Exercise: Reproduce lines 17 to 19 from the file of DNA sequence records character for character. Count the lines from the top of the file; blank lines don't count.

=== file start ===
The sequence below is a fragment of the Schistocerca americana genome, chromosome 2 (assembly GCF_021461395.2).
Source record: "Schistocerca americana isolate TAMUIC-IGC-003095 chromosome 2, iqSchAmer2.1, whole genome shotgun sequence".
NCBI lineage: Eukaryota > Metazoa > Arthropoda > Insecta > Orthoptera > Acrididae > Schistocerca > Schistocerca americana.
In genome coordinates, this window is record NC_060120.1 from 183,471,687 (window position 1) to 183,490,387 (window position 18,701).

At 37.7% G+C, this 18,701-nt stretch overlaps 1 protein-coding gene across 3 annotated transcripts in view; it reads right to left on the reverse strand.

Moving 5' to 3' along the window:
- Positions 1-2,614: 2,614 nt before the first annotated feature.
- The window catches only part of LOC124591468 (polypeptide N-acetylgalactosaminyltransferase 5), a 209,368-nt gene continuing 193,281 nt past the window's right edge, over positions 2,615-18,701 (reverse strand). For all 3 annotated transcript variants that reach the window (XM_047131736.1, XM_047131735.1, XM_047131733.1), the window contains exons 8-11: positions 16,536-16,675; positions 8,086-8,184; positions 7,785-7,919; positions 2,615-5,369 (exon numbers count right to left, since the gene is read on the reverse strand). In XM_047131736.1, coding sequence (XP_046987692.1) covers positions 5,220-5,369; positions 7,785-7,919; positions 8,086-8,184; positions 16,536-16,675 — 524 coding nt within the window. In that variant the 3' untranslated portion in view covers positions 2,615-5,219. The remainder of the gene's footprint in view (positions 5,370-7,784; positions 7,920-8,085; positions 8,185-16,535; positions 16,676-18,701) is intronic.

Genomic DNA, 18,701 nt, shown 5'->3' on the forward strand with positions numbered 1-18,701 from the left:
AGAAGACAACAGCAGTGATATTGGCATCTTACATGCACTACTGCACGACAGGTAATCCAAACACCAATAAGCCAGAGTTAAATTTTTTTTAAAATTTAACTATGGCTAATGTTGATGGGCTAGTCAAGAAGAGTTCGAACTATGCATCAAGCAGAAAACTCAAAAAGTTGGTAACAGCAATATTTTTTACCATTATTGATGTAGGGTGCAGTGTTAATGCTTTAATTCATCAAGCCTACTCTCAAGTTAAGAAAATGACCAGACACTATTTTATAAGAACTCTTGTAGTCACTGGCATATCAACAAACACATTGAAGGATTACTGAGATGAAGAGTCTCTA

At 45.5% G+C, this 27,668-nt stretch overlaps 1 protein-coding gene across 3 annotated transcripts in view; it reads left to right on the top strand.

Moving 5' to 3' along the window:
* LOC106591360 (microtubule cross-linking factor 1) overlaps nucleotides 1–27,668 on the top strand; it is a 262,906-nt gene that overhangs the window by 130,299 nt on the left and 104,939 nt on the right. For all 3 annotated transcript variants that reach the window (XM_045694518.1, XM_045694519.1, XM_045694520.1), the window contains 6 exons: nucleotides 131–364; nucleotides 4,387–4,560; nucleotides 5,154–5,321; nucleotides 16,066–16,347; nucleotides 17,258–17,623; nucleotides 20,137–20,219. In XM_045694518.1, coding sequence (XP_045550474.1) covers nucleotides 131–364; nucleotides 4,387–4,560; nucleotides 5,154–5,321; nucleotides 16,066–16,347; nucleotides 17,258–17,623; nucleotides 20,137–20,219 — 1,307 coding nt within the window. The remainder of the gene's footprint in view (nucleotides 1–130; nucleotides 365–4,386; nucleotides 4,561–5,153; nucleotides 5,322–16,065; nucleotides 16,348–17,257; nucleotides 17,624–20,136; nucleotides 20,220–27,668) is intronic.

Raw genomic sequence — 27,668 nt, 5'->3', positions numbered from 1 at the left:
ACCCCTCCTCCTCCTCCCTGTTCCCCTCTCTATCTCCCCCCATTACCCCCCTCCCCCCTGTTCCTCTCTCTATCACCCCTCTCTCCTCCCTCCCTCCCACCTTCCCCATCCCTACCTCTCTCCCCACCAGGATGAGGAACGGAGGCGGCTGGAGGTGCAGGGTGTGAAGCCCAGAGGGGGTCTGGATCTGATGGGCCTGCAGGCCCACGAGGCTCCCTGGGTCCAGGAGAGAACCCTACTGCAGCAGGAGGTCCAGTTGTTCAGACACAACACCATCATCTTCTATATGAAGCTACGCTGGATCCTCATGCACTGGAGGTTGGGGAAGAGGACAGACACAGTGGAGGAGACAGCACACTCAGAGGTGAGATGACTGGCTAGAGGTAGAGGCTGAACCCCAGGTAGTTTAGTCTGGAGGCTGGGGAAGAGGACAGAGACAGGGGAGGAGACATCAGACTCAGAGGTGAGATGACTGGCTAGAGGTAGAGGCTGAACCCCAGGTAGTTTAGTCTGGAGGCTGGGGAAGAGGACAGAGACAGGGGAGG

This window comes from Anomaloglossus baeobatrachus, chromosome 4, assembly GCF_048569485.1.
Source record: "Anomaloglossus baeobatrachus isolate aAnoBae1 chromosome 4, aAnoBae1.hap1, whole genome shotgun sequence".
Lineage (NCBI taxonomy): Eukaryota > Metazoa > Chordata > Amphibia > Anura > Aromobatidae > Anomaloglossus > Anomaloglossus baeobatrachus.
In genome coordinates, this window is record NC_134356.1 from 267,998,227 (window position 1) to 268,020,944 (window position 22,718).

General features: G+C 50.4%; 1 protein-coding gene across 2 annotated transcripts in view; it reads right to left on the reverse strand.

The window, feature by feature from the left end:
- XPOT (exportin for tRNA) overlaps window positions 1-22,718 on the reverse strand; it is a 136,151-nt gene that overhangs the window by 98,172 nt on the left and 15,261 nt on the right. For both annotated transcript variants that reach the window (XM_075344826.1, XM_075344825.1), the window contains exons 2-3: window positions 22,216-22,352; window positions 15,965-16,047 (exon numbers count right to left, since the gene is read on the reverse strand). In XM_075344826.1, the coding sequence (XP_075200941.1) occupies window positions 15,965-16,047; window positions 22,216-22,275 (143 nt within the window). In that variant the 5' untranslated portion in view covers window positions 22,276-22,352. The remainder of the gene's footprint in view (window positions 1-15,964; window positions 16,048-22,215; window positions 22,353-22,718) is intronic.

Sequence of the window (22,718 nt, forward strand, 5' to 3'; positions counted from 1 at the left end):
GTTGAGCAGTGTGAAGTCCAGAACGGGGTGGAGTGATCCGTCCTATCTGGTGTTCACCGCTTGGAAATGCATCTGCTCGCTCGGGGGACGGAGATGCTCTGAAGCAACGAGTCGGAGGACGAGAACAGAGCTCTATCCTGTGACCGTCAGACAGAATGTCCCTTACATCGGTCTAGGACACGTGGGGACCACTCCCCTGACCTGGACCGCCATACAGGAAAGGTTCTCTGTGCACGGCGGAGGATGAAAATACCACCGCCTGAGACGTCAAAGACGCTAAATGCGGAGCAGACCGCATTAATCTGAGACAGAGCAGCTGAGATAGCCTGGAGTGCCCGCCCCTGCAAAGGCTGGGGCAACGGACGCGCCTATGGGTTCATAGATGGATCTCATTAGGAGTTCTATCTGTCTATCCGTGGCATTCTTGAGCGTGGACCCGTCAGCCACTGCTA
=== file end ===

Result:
Source record: "Anomaloglossus baeobatrachus isolate aAnoBae1 chromosome 4, aAnoBae1.hap1, whole genome shotgun sequence".
Lineage (NCBI taxonomy): Eukaryota > Metazoa > Chordata > Amphibia > Anura > Aromobatidae > Anomaloglossus > Anomaloglossus baeobatrachus.
In genome coordinates, this window is record NC_134356.1 from 267,998,227 (window position 1) to 268,020,944 (window position 22,718).